- Slides: 22
Levels of Worker’s Participation
Levels of Participation 1. 2. 3. 4. 5. 6. 7. 8. Collective Bargaining Works Committees Shop / Department Council Joint Councils Board Representations Workers Ownership of Enterprise Quality Circles Kaizen
1. Collective Bargaining ILO has defined, "Collective bargaining as, negotiation a bout working conditions and terms of e mployment between an employer and a group of employees or one or more employee, organization with a view to reaching an agreement wherein the terms serve as a code of defining the rights and obligations of each party in
• • Collective : -because both the employer and the employee act as a group rather than as individuals. Bargaining : because the method of reaching an agreement involves proposals and counter proposals, offers and counter offers and other negotiations.
• Thus collective bargaining: – is a continuous process which aims at establishing stable relationships between the parties involved. – is a collective process in which representatives of both the management and employees participate. – not only involves the bargaining agree ment, but also involves the implement ation of such an agreement.
• Loopholes in Collective Bargaining The process of CB cannot be called WPM in its strongest sense as in reality; CB is based on the crude concept of exercising power for the benefit of one party. – WPM, on the other hand, brings both the parties together and develops appropriate mutual understanding and –
2. Works Committees • • • Under the Industrial Disputes Act, 1947, every establishment employing 100 or more workers is required to constitute a works committee It consists of equal number of representatives from the employer and the employees. The main purpose of this committee is to provide measures for securing and preserving amity and good relations
Functions of Work Committee • Works committee deals with matters of day-to-day functioning at the shop floor level. Works committees are concerned with: – – Conditions of work such as ventilation, lighting and sanitation. Amenities such as drinking water, canteens, dining rooms, medical and health services. Educational and recreational activities. Safety measures, accident prevention mechanisms etc.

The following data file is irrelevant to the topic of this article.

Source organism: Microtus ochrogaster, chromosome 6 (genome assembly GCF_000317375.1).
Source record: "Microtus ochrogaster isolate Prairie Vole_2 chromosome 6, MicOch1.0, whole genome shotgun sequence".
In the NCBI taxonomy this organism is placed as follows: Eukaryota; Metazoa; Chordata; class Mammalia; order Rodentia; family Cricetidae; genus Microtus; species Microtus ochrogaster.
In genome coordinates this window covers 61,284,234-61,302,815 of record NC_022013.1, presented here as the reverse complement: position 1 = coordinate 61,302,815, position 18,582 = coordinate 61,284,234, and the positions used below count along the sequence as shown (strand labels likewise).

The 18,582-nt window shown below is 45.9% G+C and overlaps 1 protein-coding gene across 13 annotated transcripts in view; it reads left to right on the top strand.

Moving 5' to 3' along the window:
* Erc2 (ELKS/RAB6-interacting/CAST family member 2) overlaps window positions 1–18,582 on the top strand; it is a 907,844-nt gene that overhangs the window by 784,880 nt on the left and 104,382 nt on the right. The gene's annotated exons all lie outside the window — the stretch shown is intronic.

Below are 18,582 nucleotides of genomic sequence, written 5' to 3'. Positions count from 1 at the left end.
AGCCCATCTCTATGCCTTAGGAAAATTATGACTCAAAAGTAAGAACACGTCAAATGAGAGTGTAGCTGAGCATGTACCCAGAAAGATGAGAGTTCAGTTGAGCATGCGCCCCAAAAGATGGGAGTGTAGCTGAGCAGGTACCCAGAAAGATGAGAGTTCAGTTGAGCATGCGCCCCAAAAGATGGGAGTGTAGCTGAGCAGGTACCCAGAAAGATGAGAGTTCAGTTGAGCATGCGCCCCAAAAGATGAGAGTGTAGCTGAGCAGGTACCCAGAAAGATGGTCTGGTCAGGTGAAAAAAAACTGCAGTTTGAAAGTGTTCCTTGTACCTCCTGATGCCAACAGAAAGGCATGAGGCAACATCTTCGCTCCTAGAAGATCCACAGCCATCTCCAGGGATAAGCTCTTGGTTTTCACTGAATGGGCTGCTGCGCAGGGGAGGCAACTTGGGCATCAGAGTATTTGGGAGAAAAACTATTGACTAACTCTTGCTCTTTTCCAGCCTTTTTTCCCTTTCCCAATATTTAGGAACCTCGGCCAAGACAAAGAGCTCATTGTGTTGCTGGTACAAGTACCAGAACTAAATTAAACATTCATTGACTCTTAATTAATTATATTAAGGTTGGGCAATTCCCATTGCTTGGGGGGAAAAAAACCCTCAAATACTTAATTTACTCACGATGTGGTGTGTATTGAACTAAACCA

• • Loopholes in Works Committees Lack of competence and interest on the part of workers’ representatives. Employees consider it below their dignity and status to sit alongside blue-collar workers. Lack of feedback on performance of Works Committee. Undue delay and problems in
• • • 3. Shop / Department Council Government of India on the 30 th of October 1975 announced a new scheme in WPM. In every Industrial establishment employing 500 or more workmen, the employer shall constitute a shop council. Shop council represents each department or a shop in a unit.
• • The employers’ representatives will be nominated by the management and must consist of persons within the establishment. The workers’ representatives will be from among the workers of the department or shop concerned. The total number of employees may not exceed 12. All decisions taken will be
Functions of Shop Council • • Assist management in achieving monthly production targets. Improve production and efficiency, including elimination of wastage of man power. Study absenteeism in the shop or department and recommend steps to reduce it. Suggest health, safety and welfare measures to be adopted for smooth functioning of staff.